“Those are obsolete Greek letters,” Bethany said proudly. “Unused since 500 BCE. They look Greek, they sound Greek, but they ain’t Greek. Not anymore, at least. From now on, you are to substitute these letters for the letters of an actual Greek organization when writing opinion columns, dealing in speculation, and so on.”

“You cannot be serious,” Aaron said.

“So, if you were writing about a rumor of a wild party in your opinion column,” Bethany said, briskly ignoring Aaron, “you could attribute the even not to the very real Sigma Phi Delta, but the fictional Heta Qoppa San.”

A moment of silence followed. “I like it,” Felicity, the weekend insert editor, said. “It opens up all sorts of puns to us. Frat acting up? We can tell people ‘don’t be a Heta.’ Sorority getting a bad rap? We’ll call ’em Stigma Heta Omega or the Stig HO’s for short!”

Elections for homecoming royalty were always a hazard, McClernan thought. The groups of sorority girls, always clad in matching too-big t-shirts in bold primary colors, relentlessly pushed their candidate of choice on hapless passersby and streamed across campus roads in droves. Strategically placed groups of women blocked every access point to campus and every thoroughfare between major buildings.

They were everywhere.

And they were well-prepared.

Drilled in late-night sessions over the past month, the pledges were prepared for every dodge and evasion that McClernand could summon.

A group of girls canvassing for Phi Qoppa’s candidate jumped him on the way in. “Vote for Brandy!”

“I”m a professor,” McClernand said. “I can’t vote.”

“Tell your students to vote for her after class, then!” They formed a human phalanx and wouldn’t let McClernand proceed until he’d taken a stack of fliers to pass out to his biology students.

Another group hovered near the cafeteria at lunchtime. “I’m a graduate student,” McClernand volunteered.

“We have a candidate for Graduate Council too!” they said as different fliers were unleashed.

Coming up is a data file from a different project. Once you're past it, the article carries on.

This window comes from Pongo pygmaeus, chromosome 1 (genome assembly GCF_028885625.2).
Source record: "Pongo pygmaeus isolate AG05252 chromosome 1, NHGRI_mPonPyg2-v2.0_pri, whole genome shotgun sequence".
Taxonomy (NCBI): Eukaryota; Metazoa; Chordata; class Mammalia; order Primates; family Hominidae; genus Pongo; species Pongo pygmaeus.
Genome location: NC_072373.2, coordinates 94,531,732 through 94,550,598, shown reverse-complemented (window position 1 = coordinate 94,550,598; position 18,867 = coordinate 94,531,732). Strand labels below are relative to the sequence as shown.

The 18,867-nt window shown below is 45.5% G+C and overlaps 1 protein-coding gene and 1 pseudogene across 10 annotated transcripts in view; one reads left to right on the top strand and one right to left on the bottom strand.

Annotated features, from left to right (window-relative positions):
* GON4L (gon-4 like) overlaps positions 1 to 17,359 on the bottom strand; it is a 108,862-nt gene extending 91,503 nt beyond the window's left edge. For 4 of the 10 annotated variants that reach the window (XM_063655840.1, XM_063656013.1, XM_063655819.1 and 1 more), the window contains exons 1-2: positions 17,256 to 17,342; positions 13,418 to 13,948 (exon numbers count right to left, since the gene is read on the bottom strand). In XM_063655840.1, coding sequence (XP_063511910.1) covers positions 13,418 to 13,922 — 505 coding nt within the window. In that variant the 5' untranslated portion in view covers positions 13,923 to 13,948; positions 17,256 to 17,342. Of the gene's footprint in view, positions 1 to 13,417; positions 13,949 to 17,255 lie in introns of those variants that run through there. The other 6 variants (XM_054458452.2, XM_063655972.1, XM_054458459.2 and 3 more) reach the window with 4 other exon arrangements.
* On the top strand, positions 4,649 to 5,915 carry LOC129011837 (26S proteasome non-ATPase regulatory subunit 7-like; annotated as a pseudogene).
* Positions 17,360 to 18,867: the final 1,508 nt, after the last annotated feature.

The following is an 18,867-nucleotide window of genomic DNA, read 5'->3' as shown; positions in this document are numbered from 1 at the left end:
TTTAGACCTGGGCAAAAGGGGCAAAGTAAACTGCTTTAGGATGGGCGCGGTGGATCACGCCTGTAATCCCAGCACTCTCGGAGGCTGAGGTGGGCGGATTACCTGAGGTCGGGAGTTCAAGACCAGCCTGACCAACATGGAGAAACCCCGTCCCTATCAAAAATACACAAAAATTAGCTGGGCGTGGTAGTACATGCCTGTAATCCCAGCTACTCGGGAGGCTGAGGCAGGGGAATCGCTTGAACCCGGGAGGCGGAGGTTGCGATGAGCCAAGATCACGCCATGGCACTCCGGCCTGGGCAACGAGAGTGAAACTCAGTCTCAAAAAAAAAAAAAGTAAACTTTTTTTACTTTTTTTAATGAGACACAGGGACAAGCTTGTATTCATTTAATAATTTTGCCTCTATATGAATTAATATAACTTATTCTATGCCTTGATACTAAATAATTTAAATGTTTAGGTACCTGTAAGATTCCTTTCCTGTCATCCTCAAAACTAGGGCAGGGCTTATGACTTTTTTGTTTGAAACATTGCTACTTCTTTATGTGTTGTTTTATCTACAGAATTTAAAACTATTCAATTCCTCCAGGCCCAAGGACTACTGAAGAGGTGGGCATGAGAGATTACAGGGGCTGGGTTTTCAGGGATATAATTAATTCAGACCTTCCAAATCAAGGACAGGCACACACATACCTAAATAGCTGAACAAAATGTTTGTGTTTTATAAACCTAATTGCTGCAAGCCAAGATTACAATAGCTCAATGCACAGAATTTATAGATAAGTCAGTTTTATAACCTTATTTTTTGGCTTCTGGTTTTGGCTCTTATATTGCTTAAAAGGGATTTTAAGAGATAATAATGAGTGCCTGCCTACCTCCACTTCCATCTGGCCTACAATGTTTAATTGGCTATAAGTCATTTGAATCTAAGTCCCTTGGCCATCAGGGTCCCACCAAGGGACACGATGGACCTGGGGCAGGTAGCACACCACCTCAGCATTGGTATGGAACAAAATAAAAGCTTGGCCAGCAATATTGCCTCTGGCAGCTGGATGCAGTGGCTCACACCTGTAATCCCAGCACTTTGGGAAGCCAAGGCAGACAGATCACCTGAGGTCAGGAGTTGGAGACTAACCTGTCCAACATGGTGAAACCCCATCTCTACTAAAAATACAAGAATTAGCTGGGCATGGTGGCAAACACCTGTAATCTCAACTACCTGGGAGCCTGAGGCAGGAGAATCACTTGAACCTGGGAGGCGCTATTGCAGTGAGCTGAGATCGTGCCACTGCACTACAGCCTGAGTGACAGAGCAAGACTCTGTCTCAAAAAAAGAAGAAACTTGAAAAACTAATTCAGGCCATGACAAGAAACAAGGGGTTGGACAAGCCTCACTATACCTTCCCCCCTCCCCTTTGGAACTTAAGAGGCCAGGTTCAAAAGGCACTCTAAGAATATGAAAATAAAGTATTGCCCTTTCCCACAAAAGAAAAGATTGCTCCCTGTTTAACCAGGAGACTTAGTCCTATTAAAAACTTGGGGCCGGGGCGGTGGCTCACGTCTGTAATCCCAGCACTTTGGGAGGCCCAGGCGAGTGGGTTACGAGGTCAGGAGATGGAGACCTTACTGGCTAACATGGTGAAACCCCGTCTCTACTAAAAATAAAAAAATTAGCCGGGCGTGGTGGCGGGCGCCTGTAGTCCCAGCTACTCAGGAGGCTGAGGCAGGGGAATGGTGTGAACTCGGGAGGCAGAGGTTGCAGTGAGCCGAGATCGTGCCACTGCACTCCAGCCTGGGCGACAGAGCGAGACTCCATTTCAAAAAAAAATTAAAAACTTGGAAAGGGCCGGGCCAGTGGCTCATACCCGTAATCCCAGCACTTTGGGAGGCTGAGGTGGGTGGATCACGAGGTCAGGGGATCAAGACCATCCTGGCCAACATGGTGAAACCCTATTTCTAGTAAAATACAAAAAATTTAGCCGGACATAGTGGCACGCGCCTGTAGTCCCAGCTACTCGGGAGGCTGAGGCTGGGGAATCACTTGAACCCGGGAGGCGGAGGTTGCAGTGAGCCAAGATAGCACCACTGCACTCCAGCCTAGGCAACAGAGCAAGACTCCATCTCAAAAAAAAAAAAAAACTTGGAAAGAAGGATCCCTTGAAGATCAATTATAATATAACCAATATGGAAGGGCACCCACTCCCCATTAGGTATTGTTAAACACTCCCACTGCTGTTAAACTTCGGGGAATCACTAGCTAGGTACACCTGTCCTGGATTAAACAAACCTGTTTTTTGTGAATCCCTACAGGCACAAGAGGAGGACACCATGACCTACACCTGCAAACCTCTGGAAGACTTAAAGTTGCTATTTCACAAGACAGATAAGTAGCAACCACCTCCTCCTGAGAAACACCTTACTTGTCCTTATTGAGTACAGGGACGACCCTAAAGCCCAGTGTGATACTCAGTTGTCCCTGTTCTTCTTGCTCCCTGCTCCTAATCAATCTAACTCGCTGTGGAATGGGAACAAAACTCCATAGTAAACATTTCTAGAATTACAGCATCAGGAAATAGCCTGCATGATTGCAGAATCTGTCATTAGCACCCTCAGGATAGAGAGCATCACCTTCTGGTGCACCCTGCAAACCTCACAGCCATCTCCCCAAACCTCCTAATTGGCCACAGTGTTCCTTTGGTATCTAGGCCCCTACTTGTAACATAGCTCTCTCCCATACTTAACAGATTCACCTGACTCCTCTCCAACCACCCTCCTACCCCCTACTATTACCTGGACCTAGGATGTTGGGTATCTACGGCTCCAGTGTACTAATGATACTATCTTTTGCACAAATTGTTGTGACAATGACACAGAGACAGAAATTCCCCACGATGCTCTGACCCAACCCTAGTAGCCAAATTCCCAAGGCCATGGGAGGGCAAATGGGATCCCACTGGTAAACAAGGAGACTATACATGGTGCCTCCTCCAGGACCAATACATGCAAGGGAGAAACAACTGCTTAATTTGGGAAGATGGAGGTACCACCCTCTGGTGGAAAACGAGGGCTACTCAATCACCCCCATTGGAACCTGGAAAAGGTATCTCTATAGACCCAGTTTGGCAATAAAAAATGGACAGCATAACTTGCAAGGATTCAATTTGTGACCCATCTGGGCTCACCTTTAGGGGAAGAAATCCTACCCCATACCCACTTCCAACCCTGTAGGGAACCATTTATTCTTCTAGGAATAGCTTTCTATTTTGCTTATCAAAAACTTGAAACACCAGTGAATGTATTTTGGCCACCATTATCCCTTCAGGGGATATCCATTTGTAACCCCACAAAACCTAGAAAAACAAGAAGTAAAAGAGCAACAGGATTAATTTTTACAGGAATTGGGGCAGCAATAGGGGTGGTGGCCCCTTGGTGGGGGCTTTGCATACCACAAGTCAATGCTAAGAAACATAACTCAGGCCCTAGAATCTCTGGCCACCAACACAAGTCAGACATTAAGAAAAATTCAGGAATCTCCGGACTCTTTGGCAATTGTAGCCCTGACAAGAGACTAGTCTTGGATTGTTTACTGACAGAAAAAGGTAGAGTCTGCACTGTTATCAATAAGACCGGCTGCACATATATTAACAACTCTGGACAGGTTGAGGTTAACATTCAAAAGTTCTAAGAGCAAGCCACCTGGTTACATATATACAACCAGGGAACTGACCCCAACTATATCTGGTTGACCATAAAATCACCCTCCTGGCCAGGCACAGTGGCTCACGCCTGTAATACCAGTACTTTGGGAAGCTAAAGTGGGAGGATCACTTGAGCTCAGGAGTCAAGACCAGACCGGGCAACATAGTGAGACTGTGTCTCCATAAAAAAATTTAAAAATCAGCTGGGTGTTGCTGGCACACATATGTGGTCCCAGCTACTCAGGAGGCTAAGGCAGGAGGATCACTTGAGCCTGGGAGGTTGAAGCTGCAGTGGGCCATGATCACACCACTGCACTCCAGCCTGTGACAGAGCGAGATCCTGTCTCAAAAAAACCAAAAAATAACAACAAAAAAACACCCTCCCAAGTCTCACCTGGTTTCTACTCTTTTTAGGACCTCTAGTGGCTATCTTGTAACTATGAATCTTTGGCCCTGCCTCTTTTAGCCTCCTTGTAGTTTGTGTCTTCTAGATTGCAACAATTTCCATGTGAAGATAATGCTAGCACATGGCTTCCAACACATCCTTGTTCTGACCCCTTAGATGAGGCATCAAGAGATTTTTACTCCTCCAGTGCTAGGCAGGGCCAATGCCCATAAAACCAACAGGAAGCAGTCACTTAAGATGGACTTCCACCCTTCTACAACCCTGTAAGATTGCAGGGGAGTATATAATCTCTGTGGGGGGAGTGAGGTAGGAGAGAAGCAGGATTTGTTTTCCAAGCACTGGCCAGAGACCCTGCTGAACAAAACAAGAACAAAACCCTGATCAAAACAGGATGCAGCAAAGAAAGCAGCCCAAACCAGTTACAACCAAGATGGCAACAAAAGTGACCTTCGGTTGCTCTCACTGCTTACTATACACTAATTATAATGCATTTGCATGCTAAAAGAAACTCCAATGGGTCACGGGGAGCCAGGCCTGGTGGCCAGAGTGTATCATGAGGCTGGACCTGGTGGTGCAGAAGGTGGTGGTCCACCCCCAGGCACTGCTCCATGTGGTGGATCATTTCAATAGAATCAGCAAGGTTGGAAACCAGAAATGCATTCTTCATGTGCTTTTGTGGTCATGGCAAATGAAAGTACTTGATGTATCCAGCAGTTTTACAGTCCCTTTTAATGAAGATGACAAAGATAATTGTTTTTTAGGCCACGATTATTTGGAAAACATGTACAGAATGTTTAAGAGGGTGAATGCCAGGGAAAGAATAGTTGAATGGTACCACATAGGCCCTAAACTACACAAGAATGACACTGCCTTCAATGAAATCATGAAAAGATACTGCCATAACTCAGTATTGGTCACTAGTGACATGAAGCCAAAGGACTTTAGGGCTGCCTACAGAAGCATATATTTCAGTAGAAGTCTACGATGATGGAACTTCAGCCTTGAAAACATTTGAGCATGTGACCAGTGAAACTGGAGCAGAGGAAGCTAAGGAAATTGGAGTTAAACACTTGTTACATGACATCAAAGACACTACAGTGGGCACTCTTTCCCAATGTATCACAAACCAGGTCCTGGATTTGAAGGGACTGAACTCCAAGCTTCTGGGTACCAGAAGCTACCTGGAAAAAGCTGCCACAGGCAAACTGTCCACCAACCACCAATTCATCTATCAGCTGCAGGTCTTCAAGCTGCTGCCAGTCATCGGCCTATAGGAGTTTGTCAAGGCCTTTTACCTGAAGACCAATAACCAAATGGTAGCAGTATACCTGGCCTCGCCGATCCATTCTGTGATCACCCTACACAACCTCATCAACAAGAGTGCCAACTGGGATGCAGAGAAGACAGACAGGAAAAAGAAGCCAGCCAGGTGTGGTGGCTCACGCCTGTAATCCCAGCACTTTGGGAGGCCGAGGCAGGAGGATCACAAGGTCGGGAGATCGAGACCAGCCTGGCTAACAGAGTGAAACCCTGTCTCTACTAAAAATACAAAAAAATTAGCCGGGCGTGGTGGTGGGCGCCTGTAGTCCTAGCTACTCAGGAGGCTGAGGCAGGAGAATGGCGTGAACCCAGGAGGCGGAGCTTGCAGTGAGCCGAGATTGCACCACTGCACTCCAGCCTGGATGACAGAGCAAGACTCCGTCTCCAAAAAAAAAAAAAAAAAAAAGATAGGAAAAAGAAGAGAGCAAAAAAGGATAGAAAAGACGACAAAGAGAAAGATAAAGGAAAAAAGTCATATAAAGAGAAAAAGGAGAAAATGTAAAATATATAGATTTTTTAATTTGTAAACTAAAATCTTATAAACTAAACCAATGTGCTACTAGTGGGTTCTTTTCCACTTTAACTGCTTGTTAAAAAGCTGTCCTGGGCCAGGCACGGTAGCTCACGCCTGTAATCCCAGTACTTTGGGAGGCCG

Walking between Hurley Hall and Davis Hall, another group accosted him. “I’m just visiting,” he said.

“Tell your kids to vote for Mindy and the Qop Sigs!” the lead girl said.

“I don’t have any kids,” McClernand returned.

“Well, when you have some, tell them to vote Qop Sig.”

“I don’t ever plan on having kids. Can I go through?”

The head girl fixed McClernan with a steely, patrician glare. “Nephews? Nieces?”

By the time he arrived at Davis, McClernan had promised his niece Susan’s vote to three different sororities in perpetuity, despite the fact that Susan was three years old and in Connecticut.

“This is boring, Dad. Who cares about girls so much they’d go to war over one?”

I lowered my copy of The Big Book of Greek Mythology, sensing a crack in my plan to give Sean a classical education through the medium of bedtime stories.

“W-well, Helen was really just an excuse for Agamemnon to send an army to Troy,” I said.

“Armies are boring,” Sean sighed with a cynicism unbecoming a 7-year-old. “Uncle Dave’s in the army.”

This wouldn’t do. “Well, the army was just an excuse too,” I said, groping about for something to grab his attention. “They were really just…just androids, to make sure no one suspected.”

Sean perked up a bit. “Suspected what?”

“Suspected that…uh, that Agamemnon, Achilles, and Odysseus had superpowers. Agamemnon had…super-strength. Achilles was invincible. Odysseus could shoot lasers out of his eyes.”

“So they had a bunch of robots around so no one would wonder how they beat up all the bad guys all by themselves,” Sean said. “But how’d the war last 10 years?”

“Uh…the Trojans had robots too,” I said, trying to recall plot bits from Sean’s cartoons. “Lots of ’em. And superpowers. Priam could mind-control. Hector had super-speed. Paris had mutant healing factor.”

“Hmm…” Sean said.

“And Helen was a cyborg,” I said quickly. “The Trojans weren’t just in love with her, they wanted to use her technology to make an invincible army.”

“Wow! What happened next, Dad?”

I turned the page, hoping that what he was about to hear wouldn’t warp his appreciation of the classics too much.